plaintiffs allegations must contain "sufficient factual
matter, accepted as true, to 'state a claim to relief
that is plausible on its face.'" Ashcroft v.
Iqbal, 556 U.S. 662, 678 (2009) (quoting BellAtl.
Corp. v. Twombly, 550 U.S. 544, 570 (2007)). The
reviewing court must accept the plaintiffs factual
allegations as true and construe them in plaintiff's
favor, but it is not required to accept the legal conclusions
the plaintiff draws from the facts alleged. Id. at
678; Retro Television Network, Inc. v. Luken Commc
'ns, LLC, 696 F.3d 766, 768-69 (8th Cir. 2012). A
court must "draw on its judicial experience and common
sense, " and consider the plausibility of the plaintiffs
claim as a whole, not the plausibility of each individual
allegation. Zoltek Corp. v. Structural Polymer Grp.,
592 F.3d 893, 896 n.4 (8th Cir. 2010) (quoting
Iqbal, 556 U.S. at 679). Within this context, a
complaint filed pro se must also be liberally construed.
Topchian v. J.P. Morgan Chase Bank, N.A., 760 F.3d
843, 849 (8th Cir. 2014).
elements of a prima facie case are relevant to a plausibility
determination. VonBokel v. McHugh, No. 4:13-CV-2517
CAS, 2015 WL 357081, at *6 (E.D. Mo. Jan. 27, 2015). The
Eighth Circuit has stated that to survive a motion to dismiss
"a civil rights complaint must contain facts which state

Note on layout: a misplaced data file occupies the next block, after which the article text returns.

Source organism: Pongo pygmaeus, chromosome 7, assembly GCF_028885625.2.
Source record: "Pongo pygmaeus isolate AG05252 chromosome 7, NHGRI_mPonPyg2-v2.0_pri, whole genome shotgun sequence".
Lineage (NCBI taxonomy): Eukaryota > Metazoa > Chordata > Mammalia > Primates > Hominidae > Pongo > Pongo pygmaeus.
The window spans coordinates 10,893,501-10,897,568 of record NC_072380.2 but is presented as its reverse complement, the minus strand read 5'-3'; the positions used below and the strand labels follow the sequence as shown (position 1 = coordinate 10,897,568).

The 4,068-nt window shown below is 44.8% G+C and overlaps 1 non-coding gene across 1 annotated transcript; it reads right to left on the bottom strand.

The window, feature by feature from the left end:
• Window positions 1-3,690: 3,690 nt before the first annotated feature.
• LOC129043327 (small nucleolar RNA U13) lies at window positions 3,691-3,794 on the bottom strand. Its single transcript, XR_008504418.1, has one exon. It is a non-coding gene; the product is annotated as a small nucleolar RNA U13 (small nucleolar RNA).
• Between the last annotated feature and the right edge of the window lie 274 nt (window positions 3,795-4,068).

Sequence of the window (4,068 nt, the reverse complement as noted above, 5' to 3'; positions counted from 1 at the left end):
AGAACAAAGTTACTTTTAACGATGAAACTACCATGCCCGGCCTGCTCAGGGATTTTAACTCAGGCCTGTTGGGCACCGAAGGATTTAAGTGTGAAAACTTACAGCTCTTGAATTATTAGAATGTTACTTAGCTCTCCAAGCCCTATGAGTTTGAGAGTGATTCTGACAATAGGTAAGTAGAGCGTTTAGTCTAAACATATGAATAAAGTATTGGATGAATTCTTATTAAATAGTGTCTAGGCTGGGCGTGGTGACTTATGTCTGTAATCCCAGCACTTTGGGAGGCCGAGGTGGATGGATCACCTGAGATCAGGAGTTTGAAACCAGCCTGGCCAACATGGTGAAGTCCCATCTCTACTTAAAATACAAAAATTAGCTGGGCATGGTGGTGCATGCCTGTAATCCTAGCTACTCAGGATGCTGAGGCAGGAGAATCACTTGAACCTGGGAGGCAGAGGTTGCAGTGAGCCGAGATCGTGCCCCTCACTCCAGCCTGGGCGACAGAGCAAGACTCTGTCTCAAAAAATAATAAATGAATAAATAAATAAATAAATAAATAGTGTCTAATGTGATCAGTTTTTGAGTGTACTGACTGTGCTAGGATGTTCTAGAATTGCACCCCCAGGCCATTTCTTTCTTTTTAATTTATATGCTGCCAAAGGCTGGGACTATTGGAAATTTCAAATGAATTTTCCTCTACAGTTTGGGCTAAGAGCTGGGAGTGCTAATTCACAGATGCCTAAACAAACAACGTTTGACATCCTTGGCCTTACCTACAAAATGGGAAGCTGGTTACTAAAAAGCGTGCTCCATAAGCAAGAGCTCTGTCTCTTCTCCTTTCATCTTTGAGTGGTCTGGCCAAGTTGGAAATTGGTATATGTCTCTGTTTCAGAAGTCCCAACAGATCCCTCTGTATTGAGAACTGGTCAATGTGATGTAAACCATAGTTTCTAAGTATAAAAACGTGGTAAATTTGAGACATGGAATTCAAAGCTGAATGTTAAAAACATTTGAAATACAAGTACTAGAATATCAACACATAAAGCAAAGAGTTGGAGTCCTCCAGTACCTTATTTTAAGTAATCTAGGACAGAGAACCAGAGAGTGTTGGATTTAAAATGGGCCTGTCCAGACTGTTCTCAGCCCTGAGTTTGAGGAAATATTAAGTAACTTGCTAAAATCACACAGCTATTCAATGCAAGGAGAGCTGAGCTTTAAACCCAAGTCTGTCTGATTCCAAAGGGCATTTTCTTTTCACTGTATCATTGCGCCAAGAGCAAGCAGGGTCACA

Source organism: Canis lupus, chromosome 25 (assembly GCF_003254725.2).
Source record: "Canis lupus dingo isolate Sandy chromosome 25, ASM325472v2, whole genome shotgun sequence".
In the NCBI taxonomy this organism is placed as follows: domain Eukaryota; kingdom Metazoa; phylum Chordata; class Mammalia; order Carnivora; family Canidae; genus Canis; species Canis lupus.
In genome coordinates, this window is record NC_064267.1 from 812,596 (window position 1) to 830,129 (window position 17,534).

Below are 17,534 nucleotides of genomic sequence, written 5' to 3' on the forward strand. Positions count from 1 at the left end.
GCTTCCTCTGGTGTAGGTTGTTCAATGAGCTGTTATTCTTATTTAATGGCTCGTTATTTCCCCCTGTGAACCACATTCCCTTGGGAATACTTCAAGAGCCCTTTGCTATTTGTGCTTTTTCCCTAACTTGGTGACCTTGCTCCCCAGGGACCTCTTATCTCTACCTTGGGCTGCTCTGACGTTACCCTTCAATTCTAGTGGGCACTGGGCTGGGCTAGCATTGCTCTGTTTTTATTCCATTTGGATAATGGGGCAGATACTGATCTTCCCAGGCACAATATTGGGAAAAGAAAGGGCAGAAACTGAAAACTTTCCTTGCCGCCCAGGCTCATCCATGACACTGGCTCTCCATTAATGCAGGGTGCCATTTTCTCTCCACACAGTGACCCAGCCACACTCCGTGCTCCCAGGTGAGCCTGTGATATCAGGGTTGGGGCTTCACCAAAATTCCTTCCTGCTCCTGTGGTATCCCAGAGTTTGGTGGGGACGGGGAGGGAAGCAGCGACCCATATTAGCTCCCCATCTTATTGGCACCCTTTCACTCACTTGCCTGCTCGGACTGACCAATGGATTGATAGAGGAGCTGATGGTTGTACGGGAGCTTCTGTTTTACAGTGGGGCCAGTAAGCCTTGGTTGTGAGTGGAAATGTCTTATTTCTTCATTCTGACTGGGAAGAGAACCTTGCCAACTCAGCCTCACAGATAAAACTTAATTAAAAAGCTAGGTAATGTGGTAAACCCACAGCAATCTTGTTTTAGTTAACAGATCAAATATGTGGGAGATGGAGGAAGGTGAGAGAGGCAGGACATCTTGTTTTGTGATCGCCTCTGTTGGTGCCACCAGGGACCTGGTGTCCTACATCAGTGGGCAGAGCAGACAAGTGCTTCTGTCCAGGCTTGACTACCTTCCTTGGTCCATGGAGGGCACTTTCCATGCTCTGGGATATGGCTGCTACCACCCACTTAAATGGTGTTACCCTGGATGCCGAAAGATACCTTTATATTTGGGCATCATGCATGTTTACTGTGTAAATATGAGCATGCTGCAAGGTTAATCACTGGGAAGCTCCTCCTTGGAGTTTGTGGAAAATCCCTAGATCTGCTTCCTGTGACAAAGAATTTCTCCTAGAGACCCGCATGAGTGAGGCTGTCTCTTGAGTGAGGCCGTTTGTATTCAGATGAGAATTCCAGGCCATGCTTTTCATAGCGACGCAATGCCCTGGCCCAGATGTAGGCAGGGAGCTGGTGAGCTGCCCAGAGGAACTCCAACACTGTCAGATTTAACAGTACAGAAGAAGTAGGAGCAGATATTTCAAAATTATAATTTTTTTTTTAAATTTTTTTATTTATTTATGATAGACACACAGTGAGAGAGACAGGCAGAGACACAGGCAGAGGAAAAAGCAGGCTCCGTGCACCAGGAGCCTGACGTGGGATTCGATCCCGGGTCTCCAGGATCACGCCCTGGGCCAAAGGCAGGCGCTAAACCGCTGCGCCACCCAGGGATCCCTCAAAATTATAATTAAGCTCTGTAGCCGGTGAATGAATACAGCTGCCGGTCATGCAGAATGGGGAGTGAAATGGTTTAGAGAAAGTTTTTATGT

a claim as a matter of law and must not be conclusory."
Gregory v. Dillards, Inc., 565 F.3d 464, 473 (8th
Cir. 2009) (en banc) (quotation marks and citation omitted).
[A] plaintiff must assert facts that affirmatively and
plausibly suggest that the pleader has the right he claims
rather than facts that are merely consistent with such a
right. While a plaintiff need not set forth detailed factual
allegations or specific facts that describe the evidence to
be presented, the complaint must include sufficient factual
allegations to provide the grounds on which the claim rests.
A district court, therefore, is not required to divine the
litigant's intent and create claims that are not clearly
raised, and it need not conjure up unpled allegations to save
Id. (quotation marks and internal citations